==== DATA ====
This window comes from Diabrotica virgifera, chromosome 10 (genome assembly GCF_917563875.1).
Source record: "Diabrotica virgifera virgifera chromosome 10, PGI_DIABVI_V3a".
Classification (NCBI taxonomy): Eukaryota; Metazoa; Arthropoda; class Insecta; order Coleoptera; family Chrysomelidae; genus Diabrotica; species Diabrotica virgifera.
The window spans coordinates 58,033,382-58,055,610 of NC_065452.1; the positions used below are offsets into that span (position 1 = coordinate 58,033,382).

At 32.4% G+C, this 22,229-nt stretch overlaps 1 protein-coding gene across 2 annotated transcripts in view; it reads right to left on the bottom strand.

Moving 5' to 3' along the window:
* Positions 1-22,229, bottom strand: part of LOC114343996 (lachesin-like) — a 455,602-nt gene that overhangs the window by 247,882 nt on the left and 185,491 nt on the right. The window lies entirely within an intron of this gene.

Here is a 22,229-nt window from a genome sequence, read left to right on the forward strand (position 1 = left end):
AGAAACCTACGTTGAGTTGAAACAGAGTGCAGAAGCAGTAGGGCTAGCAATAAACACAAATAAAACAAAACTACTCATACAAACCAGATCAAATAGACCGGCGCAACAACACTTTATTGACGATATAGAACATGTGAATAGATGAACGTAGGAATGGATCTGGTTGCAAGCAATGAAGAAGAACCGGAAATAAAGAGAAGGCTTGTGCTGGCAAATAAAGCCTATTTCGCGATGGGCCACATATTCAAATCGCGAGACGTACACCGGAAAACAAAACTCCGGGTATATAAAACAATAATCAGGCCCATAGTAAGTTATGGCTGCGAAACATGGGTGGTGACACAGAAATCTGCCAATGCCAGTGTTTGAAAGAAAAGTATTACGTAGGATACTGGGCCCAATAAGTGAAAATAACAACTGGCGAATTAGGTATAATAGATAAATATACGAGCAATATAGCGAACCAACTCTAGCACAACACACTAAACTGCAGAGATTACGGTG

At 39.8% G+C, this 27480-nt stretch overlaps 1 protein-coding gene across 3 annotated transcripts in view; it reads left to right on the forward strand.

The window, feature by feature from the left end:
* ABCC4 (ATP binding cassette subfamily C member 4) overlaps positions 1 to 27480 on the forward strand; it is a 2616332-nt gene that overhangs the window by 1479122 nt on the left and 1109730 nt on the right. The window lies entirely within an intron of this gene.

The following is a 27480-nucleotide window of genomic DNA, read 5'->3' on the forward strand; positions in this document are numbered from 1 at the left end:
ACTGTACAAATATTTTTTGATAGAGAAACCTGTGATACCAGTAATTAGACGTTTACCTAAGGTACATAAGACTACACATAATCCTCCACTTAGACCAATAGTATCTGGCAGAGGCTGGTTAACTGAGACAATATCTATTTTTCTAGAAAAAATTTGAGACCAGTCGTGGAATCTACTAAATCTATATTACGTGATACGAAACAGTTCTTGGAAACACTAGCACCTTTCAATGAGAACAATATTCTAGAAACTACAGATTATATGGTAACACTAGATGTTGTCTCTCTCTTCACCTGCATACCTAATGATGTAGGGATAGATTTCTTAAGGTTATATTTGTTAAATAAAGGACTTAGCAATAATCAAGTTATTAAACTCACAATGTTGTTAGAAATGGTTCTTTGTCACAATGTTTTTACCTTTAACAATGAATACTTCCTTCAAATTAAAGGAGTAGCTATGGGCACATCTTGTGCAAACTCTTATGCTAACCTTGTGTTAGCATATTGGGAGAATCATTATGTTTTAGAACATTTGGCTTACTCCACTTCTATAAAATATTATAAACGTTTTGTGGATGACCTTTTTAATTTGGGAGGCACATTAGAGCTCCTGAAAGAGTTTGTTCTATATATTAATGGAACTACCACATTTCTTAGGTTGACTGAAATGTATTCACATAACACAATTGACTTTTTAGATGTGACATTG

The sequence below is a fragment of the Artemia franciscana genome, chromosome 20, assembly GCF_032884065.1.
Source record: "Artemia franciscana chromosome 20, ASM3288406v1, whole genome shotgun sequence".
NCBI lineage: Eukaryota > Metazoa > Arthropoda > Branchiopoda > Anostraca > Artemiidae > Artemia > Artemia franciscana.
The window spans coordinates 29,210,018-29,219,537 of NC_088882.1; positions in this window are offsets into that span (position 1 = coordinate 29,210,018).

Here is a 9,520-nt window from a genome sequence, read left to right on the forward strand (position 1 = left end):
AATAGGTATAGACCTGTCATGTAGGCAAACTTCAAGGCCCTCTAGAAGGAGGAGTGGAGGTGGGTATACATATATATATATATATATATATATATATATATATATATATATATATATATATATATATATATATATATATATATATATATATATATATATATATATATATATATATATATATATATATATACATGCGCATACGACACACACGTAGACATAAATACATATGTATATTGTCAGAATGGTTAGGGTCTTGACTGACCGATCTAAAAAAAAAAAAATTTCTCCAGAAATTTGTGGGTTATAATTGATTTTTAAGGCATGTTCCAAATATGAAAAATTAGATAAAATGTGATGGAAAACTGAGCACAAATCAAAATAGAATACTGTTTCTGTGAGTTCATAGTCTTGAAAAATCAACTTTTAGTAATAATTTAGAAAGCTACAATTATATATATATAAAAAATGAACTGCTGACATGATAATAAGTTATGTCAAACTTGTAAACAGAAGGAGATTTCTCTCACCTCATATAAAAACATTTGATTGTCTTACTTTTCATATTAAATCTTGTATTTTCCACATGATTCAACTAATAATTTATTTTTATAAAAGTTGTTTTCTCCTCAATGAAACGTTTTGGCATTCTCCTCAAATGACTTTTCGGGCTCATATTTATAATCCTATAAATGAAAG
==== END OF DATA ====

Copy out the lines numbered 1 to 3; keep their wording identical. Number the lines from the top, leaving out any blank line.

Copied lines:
This window comes from Diabrotica virgifera, chromosome 10 (genome assembly GCF_917563875.1).
Source record: "Diabrotica virgifera virgifera chromosome 10, PGI_DIABVI_V3a".
Classification (NCBI taxonomy): Eukaryota; Metazoa; Arthropoda; class Insecta; order Coleoptera; family Chrysomelidae; genus Diabrotica; species Diabrotica virgifera.